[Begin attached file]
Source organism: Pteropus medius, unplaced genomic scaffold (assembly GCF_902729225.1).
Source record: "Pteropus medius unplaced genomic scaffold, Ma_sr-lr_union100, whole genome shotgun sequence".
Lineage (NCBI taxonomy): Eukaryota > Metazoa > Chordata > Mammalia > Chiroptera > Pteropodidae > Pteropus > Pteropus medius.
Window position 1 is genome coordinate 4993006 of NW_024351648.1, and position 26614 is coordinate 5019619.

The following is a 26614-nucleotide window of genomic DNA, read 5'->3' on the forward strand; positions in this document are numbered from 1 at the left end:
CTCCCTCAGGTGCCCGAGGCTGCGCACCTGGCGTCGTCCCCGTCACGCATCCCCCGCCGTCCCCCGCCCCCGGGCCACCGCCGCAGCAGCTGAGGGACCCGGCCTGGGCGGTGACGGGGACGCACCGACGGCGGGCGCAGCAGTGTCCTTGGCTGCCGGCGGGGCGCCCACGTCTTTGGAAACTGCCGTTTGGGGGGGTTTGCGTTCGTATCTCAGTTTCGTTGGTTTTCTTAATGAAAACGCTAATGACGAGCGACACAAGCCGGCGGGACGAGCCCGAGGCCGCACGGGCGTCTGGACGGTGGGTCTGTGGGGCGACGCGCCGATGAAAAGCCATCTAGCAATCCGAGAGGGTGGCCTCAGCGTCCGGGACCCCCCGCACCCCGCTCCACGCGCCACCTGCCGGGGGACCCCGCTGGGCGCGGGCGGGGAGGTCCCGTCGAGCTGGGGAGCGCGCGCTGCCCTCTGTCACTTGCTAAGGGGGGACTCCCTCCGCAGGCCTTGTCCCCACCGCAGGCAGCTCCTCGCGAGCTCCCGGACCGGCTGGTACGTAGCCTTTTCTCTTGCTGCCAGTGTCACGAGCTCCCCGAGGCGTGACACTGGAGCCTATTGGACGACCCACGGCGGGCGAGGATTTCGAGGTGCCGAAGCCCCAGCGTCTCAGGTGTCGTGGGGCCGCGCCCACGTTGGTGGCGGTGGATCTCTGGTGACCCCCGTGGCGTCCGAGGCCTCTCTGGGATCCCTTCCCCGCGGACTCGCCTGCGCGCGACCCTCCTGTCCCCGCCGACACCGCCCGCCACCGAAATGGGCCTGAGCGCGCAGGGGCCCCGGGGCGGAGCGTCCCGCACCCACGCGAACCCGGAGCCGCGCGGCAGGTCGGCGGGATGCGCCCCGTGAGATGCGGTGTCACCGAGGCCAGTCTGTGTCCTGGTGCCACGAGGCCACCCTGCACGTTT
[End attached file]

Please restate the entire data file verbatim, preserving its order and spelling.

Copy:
Source organism: Pteropus medius, unplaced genomic scaffold (assembly GCF_902729225.1).
Source record: "Pteropus medius unplaced genomic scaffold, Ma_sr-lr_union100, whole genome shotgun sequence".
Lineage (NCBI taxonomy): Eukaryota > Metazoa > Chordata > Mammalia > Chiroptera > Pteropodidae > Pteropus > Pteropus medius.
Window position 1 is genome coordinate 4993006 of NW_024351648.1, and position 26614 is coordinate 5019619.

The following is a 26614-nucleotide window of genomic DNA, read 5'->3' on the forward strand; positions in this document are numbered from 1 at the left end:
CTCCCTCAGGTGCCCGAGGCTGCGCACCTGGCGTCGTCCCCGTCACGCATCCCCCGCCGTCCCCCGCCCCCGGGCCACCGCCGCAGCAGCTGAGGGACCCGGCCTGGGCGGTGACGGGGACGCACCGACGGCGGGCGCAGCAGTGTCCTTGGCTGCCGGCGGGGCGCCCACGTCTTTGGAAACTGCCGTTTGGGGGGGTTTGCGTTCGTATCTCAGTTTCGTTGGTTTTCTTAATGAAAACGCTAATGACGAGCGACACAAGCCGGCGGGACGAGCCCGAGGCCGCACGGGCGTCTGGACGGTGGGTCTGTGGGGCGACGCGCCGATGAAAAGCCATCTAGCAATCCGAGAGGGTGGCCTCAGCGTCCGGGACCCCCCGCACCCCGCTCCACGCGCCACCTGCCGGGGGACCCCGCTGGGCGCGGGCGGGGAGGTCCCGTCGAGCTGGGGAGCGCGCGCTGCCCTCTGTCACTTGCTAAGGGGGGACTCCCTCCGCAGGCCTTGTCCCCACCGCAGGCAGCTCCTCGCGAGCTCCCGGACCGGCTGGTACGTAGCCTTTTCTCTTGCTGCCAGTGTCACGAGCTCCCCGAGGCGTGACACTGGAGCCTATTGGACGACCCACGGCGGGCGAGGATTTCGAGGTGCCGAAGCCCCAGCGTCTCAGGTGTCGTGGGGCCGCGCCCACGTTGGTGGCGGTGGATCTCTGGTGACCCCCGTGGCGTCCGAGGCCTCTCTGGGATCCCTTCCCCGCGGACTCGCCTGCGCGCGACCCTCCTGTCCCCGCCGACACCGCCCGCCACCGAAATGGGCCTGAGCGCGCAGGGGCCCCGGGGCGGAGCGTCCCGCACCCACGCGAACCCGGAGCCGCGCGGCAGGTCGGCGGGATGCGCCCCGTGAGATGCGGTGTCACCGAGGCCAGTCTGTGTCCTGGTGCCACGAGGCCACCCTGCACGTTT